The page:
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REVIEW: Alice in Wonderland at Bad Hats Theatre/Soulpepper

A blackened stage is lit by a signle white light, revealing billowing clouds of smoke. in the foreground is a white line drawing of two hands, their fingers barely brushing. The bottom right corner displays the AACE logo: Association of Acting Coaches & Educators.
/By / Dec 20, 2022

Get ready to smile, laugh, and weep gently (or, if you’re like me, full-out cry), because Alice in Wonderland is bringing it all, just in time for the holidays. Chock-full of jokes, nostalgia, and wildly impressive multi-disciplinary performances, I felt like a kid again sitting in the theatre, and I’m sure I wasn’t alone.

The Bad Hats Theatre team’s choice to present the piece in an alleyway formation (two audience banks facing each other across a runway-like stage) in Soulpepper’s Michael Young Theatre could not have a better payoff. The team’s intention was to allow audiences to witness children — and children at heart — experiencing magic, and the result is incredible. The production isn’t by any means an immersive one, but it was quite gratifying to occasionally catch a glimpse of someone in the audience bank on the opposite side of the stage and realize, “cool, I’m not the only person crying right now.”

This is a show about leaving childhood behind, and it hit me right in the feels. Starting in a modern-day Canadian classroom, the production introduces Alice, a curious young girl with a penchant for asking questions and finding the magic in the mundane. She’s surrounded by her classmates, who commiserate over the last question on their homework assignment: “what will you be when you grow up”?

A question we’ve all considered in the transition from childhood to adulthood, which sets the tone for the rest of the production. Alice is a girl stuck between two worlds, not entirely sure how to reconcile who she is with what she is becoming.

The opening of the production is light and fun: as a youth acting coach, I could definitely relate to Matt Pilipiak’s Mr. C as he tried to reign in a class of comedic characters. The jokes come hard and fast, creating a “real world” that is just as fun for the audience as Alice’s daydreams. But the magic really begins when Richard Lam strikes the first few keys on the keyboard, whisking the audience, and Alice, off to Wonderland with a jaunty tune.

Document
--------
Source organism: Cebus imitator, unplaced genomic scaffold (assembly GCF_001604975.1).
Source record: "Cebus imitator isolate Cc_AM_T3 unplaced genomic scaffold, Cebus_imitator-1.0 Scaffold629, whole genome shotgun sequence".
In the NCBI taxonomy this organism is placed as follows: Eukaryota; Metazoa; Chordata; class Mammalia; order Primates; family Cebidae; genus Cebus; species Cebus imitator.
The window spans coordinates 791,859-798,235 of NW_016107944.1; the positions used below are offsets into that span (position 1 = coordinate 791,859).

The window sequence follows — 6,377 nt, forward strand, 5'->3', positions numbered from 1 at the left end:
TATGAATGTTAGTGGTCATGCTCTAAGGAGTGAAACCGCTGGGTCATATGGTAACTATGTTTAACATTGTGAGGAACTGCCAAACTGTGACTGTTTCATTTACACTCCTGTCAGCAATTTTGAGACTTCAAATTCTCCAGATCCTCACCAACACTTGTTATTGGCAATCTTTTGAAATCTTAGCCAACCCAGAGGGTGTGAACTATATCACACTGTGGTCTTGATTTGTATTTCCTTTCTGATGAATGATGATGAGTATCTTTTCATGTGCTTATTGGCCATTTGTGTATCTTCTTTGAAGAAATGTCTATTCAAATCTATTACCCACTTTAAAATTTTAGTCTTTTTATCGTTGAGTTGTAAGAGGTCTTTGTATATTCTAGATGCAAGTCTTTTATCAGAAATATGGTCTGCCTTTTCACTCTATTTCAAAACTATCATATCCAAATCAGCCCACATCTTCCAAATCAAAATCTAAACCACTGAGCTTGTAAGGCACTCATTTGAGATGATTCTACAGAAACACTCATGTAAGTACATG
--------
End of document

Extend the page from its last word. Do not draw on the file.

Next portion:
Alice in Wonderland is a musical designed for audiences of all ages. The fine folks at Bad Hats Theatre don’t hold back, nor is the production, directed by Sue Miner, overly simple, “cutesy,” or overwhelmed with bright colours: the songs, devised by Victor Pokinko and Landon Doak, are complex and catchy. If you don’t know the chorus at the beginning of the number, you can definitely start to sing along by the end. The choreography is fast-paced and intricate, something that wouldn’t be out of place on a Broadway stage. And the colours… well, yeah, there are a lot of bright colours, but we’re in Wonderland, so it’s sort of obligatory.

The cast of nine perform all of the instrumentals and singing and the vast majority of sound effects on stage in real time. A piano at one end of the stage becomes a set piece in both the classroom and throughout Wonderland, while other instruments — a clarinet, melodica, bass guitar, and cajon, among others — whirl on and offstage seamlessly. Watching the songs and sounds come to life before our eyes only adds to the whimsy and magic of the production, and the musical abilities of the entire cst is as impressive as it is fun.

Each of the performances is wildly entertaining, but also surprisingly nuanced. Tess Benger, the titular Alice, is a marvel. Watching her hop, skip, and jump across the stage, it never feels as though she is an adult playing a child: instead, she’s a living, breathing depiction of childlike wonder, without a trace of baby voice, overly slow speech, or any of the clichéd tropes used to portray young people. Instead, Benger seemed to fully embrace impulse in a way that only children can, without the distraction of trying to “play young.”

Doak and Fiona Sauder, the latter of whom adapted the show, are an absolute delight in their multitude of duo roles. Together, they play the March Hare and Mad Hatter, supposed siblings (Cousins? Best friends? Weird kids that always dress the same?) Tod and Todd, and, my personal favourites, Tweedle-Dee and Tweedle-Dum. Sauder’s comedic timing is consistently on point throughout the production — their brief turn as the eight of hearts left the opening night audience howling — and they whiz around the stage on a wheel-mounted cajon through multiple songs without missing a beat. Meanwhile, Doak, who takes on the lion’s share of the bass-playing, maintains an earnestness in their portrayal of Tweedle-Dum that is as entertaining as it is endearing.

Vanessa Sears absolutely slays as the Red Queen: all of the her numbers are showstoppers, and the audience seemed ready to jump to their feet with every belted note and vocal run. Singing chops aside, her portrayal of the class try-hard Ruby is perfect — she’s never obnoxious, and I’m sure every teacher in the audience has taught that student before. Meanwhile, her Red Queen is high-energy and conniving without ever feeling like a villainous stereotype.